Selene – You also write about vampires, in your story “Aqua Vita,” from Another Beautiful Nightmare. How do you keep such well-traveled, well-known characters as zombies and vampires fresh?
A.G. – First of all, thank you! But if I’m being completely honest, a lot of it just comes from dreams or I guess most would call them nightmares. A lot of my dreams have monsters in them, but I think they simply represent deep seated fears. Writing these stories is therapeutic, I like to believe the dreams have meaning and maybe the stories seem fresh because there’s something “true” about them, or at least in my world.
Selene – Let’s talk about your series, Zombie Girl. What’s it about, how has it been received, and do you intend to write any more sequels? What can we expect?
A.G. – Zombie Girl was my first step into professional writing, it was my baby and I will always treasure it. The four-book saga was a labor of love and most readers I’ve interacted with have told me that it was hard to put down and that they found parts of it so very relatable. I wanted to create a zombie story like no other and I feel as though I really achieved that. The story follows Eve, a teen from a small town looking to escape and find a little adventure, she definitely gets more than she bargained for, and, as her character develops, we find out just how strong she truly is. I’m a big fan of comic books and I’ve always wanted to design a hero. Eve is a hero, a perfectly flawed one. I loved creating her, but her story is now complete. I’m happy with the ending and don’t want to spoil it. I’m currently working on a new series that will centre around the haunting of a small town, I don’t want to say too much about it, but it’s quirky and weirdly wonderful and it’s really hard to leave that world behind when I stop writing.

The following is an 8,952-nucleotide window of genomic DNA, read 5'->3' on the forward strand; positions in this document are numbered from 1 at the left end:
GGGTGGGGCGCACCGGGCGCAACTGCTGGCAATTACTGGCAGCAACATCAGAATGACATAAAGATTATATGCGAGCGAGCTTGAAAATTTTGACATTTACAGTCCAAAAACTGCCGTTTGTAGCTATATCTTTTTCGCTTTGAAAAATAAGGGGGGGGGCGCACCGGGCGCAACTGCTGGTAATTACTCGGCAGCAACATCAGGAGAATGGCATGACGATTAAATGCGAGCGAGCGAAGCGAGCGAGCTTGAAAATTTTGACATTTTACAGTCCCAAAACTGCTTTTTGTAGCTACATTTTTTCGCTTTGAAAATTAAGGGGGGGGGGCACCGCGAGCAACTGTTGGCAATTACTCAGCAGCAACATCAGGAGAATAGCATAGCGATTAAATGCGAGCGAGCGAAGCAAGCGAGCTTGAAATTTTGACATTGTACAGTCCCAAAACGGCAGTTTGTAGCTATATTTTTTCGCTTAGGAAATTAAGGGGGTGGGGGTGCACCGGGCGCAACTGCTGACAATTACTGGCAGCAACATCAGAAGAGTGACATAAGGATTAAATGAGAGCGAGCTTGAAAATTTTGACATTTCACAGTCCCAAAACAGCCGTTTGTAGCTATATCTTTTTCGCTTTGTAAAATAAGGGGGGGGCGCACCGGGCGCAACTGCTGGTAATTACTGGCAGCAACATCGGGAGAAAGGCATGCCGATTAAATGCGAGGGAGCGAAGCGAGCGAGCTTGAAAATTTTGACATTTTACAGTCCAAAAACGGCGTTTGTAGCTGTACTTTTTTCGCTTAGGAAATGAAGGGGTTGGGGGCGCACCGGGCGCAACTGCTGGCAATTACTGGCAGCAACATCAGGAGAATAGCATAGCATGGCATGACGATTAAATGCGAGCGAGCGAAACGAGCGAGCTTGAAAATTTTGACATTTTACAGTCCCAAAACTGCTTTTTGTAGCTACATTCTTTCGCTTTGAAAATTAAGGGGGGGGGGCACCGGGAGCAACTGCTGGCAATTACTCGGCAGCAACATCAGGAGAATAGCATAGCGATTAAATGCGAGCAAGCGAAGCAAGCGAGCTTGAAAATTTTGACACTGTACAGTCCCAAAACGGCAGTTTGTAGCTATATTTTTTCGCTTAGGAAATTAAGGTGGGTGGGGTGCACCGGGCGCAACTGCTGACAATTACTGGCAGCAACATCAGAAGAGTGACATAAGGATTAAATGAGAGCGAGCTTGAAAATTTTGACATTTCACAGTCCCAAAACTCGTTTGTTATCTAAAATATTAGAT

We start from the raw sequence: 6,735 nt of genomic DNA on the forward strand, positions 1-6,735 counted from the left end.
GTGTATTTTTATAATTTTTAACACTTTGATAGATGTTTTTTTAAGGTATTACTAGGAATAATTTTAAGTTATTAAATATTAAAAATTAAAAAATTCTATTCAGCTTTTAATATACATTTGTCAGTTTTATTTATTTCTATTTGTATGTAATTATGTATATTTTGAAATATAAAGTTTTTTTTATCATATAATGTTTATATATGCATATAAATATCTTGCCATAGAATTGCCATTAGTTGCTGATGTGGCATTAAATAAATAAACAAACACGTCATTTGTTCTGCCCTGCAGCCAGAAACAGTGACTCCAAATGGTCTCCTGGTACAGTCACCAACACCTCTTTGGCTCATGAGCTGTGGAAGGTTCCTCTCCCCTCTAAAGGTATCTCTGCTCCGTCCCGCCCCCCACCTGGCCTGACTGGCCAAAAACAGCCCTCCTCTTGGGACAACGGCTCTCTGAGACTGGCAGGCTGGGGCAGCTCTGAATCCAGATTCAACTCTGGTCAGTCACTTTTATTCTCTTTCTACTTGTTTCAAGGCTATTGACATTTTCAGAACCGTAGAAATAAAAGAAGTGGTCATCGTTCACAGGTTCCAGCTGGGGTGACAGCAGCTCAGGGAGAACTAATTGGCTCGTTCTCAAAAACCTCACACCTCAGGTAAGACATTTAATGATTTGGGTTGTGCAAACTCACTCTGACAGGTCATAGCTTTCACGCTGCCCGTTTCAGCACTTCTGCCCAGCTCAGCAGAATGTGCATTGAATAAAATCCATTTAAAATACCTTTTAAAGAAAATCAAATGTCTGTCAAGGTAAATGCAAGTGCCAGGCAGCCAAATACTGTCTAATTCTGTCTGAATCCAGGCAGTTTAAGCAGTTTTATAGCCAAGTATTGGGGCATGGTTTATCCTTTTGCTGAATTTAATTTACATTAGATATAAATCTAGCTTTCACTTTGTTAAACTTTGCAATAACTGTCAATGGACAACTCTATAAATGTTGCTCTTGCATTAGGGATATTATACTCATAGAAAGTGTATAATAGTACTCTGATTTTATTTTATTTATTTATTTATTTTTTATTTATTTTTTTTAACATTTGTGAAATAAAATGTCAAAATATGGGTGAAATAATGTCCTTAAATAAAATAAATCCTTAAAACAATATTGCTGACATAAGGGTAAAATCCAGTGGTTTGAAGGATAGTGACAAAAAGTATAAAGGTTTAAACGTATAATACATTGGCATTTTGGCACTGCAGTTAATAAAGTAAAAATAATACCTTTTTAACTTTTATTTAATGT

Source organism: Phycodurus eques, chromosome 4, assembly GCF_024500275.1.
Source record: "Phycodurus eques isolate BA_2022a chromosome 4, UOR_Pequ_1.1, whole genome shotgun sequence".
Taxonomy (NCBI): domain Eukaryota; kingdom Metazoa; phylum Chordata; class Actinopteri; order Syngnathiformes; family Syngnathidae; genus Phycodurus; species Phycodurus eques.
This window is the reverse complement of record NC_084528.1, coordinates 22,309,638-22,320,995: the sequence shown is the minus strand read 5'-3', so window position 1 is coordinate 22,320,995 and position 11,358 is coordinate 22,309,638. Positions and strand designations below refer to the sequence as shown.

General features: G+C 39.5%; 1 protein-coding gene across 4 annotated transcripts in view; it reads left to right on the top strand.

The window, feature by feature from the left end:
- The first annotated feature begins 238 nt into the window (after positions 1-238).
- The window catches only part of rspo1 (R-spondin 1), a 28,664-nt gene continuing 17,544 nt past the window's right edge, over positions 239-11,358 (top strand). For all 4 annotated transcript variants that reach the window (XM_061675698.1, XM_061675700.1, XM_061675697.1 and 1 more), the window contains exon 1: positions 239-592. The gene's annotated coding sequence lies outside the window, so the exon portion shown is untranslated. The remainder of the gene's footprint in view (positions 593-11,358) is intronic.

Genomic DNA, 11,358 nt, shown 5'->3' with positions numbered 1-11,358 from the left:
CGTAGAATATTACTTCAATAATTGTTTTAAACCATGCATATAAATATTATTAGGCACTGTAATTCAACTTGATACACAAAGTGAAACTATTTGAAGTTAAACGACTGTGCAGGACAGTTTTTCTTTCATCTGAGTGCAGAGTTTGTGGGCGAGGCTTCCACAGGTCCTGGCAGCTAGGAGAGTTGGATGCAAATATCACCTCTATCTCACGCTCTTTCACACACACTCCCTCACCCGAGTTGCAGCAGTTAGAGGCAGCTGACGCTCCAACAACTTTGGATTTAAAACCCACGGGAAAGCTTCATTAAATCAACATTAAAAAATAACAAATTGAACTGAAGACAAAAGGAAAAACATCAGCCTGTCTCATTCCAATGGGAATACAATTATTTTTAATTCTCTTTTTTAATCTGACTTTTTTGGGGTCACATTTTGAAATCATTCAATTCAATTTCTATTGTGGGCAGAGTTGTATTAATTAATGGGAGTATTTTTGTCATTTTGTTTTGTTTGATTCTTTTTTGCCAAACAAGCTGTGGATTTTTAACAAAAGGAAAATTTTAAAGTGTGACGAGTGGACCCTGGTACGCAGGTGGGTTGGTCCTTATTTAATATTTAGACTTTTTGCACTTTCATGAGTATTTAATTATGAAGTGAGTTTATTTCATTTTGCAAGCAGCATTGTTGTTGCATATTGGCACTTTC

Selene – Fun question. Who would your dream cast be, in a film version of Zombie Girl?
A.G. – I always cast my characters before I start writing, it’s a really fun part of the writing process and I always look forward to it. My dream team for Zombie Girl would be Sophia Bush as Eve, Jennifer Lawrence as Alex and Brandon Routh as Cam. I chose them all for very geeky reasons and I’m not the least bit ashamed! Heheheh.
Selene – I was amused to find your story, “Aqua Vita”, from Another Beautiful Nightmare, was set in Ottawa. As a Canadian, I like to set my stories in Canada (and not just because I’m lazy). How do you choose your settings?
A.G. – I am a very proud Canadian and I love to use places in Canada in my stories. It’s not just a write what you know, it’s more of a write what you love and I love where I live! I’ve noticed many films have been filmed in or around Toronto, but no one ever calls it Toronto! I say, why not? Anything that can happen in New York could also happen in Toronto, so I say we start putting Canada on the international map, make it part of the dialogue, it’s time!
Selene – Do you prefer to write about places you’ve been and lived/travelled, or do you like to personally research your locations? (And hooray for Google Earth—a homebody writer’s best friend!)
A.G. – I usually write about places I’ve been, it’s my way of travelling back to them. I always secretly hope that when I write about a location someone might be reading that part of one of my stories in that exact same spot!
Selene – My sister and I have an ongoing argument about (ABOOT) Canadian settings. She thinks that Canada is boring, and no one gives a crap about The Great White North, except as a joke. I think it’s the opposite. How do you make Canada—which can be boring—scary?
A.G.- I think boring just means unexplored potential, I’m currently digging into Canadian legends for my current WIP and there are some really freaky ones that have left me sleepless! The ghosts this country has, my goodness!